Due to the wonderful response to our callout for volunteers to our National Helpline, we have now reached capacity. We will not be taking on any new applicants for new volunteers for the foreseeable future but would be delighted to discuss the role with you in the future as we are expecting the Helpline to become quite busy in the aftermath of this pandemic. Please keep an eye on our website for this role to reopen. Thank you for taking the time to consider a role with Cruse Bereavement Care during these difficult times. Your support is very much appreciated and valued within our organisation
About the Helpline
The National Helpline is a key part of Cruse’s services – it’s often the first point of contact for people desperate for help making that very brave initial step to get support. As a volunteer you would offer immediate support by both phone and email, explore the circumstances with the caller and together work out what options are available.
You don't have to be a trained counsellor to work on our helpline – we offer full training. All volunteers are currently working remotely, and home-based shifts are always available – meaning you can volunteer from wherever you are.
What we offer
- Free Bereavement Foundation training, including the Helpline elective
- An assigned supervisor, available for support before and after calls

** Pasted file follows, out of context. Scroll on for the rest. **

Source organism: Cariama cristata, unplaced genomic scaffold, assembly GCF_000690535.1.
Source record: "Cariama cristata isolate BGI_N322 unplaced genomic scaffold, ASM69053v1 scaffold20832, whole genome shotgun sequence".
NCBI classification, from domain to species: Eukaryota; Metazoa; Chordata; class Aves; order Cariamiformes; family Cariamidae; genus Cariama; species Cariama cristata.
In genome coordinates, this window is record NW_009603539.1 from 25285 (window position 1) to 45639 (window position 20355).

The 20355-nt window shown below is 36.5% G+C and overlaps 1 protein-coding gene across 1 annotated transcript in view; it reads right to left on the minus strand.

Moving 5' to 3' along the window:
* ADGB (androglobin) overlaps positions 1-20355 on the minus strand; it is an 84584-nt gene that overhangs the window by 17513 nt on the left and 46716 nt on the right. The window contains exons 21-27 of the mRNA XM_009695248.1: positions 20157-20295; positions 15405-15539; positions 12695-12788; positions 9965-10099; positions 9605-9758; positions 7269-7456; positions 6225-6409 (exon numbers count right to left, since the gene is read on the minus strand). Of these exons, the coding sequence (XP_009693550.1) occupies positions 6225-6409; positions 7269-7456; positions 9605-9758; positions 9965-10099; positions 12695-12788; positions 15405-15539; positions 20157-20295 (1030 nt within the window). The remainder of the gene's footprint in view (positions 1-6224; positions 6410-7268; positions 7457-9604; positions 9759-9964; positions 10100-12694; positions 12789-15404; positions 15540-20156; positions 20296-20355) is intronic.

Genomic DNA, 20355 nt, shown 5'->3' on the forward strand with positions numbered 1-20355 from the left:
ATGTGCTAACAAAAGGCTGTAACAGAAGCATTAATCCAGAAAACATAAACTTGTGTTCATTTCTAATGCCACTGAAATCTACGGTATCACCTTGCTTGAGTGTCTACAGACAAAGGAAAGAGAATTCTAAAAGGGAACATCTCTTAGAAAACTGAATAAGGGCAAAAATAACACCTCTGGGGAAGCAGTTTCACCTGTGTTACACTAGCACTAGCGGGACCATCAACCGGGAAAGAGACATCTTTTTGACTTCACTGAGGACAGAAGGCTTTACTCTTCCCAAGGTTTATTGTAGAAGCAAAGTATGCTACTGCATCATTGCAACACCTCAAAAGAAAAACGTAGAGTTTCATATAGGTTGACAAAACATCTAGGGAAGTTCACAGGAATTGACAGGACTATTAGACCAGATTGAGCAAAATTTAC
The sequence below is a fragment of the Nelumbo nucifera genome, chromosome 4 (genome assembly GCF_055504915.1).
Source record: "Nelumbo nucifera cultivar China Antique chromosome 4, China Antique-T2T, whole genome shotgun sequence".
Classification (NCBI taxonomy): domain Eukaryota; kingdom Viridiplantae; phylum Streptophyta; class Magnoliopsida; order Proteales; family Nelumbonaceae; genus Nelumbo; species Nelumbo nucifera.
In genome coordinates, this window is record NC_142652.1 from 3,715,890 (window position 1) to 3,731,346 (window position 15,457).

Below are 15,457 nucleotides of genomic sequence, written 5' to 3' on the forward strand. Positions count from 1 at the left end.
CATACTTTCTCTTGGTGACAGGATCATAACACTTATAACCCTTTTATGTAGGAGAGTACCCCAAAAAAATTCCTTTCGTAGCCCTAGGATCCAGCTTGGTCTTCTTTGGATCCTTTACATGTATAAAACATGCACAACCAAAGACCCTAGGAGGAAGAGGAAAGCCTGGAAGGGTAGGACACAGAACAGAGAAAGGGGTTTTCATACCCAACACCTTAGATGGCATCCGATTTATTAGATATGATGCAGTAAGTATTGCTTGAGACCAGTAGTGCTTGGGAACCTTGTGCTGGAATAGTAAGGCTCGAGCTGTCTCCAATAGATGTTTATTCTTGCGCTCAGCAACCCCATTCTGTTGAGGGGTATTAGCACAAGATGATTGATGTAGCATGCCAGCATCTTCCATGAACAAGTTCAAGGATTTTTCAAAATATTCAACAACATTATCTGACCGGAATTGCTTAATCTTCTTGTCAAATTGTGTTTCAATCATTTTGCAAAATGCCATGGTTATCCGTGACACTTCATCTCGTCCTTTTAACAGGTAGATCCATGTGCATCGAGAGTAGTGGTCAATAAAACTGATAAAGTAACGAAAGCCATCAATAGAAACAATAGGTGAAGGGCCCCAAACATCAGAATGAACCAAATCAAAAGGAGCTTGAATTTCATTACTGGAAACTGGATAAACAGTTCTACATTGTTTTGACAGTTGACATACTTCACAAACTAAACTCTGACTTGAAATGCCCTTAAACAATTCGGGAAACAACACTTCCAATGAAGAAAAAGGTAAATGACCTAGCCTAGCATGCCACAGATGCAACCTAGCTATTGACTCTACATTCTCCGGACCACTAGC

- Monthly group supervision
- Remote working
- Continuing Professional Development (CPD) opportunities; talks and workshops for volunteers from external organisations and speakers
We ask our volunteers to commit to at least one shift per week of 3-4 hours for a minimum of one year.
"One of my most memorable experiences was when I had an elderly caller who was in his early 90s and had just lost his wife of 60 years. The call was gentle and poignant as he told me about how he and his wife had been inseparable. He said he did not know how to cry and he did not know how to be comforted as it had always been his role. We talked for around 40 mins and we managed to also laugh at some of his memories. He left the call feeling less lonely and more prepared to accept the support he needed at this time."
Mary, helpline volunteer. Read more of Mary's story